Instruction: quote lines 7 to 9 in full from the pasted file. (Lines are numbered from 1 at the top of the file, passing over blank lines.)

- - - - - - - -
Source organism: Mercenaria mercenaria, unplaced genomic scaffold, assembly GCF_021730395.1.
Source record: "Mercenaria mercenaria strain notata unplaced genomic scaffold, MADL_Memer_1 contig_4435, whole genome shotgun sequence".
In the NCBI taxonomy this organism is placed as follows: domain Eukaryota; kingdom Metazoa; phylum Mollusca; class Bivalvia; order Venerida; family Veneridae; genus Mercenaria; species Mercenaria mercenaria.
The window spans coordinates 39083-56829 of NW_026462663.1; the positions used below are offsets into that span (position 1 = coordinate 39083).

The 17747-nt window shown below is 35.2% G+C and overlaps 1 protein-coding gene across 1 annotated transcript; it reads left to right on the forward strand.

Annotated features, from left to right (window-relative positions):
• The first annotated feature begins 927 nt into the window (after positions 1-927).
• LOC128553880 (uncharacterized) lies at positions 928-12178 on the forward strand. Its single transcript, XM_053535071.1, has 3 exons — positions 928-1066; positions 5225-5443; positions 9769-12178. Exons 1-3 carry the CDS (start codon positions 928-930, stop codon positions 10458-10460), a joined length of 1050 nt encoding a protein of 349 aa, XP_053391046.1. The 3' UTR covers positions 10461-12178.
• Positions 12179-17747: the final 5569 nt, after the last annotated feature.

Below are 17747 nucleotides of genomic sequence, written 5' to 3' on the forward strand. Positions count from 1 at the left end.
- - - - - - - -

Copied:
• The first annotated feature begins 927 nt into the window (after positions 1-927).
• LOC128553880 (uncharacterized) lies at positions 928-12178 on the forward strand. Its single transcript, XM_053535071.1, has 3 exons — positions 928-1066; positions 5225-5443; positions 9769-12178. Exons 1-3 carry the CDS (start codon positions 928-930, stop codon positions 10458-10460), a joined length of 1050 nt encoding a protein of 349 aa, XP_053391046.1. The 3' UTR covers positions 10461-12178.
• Positions 12179-17747: the final 5569 nt, after the last annotated feature.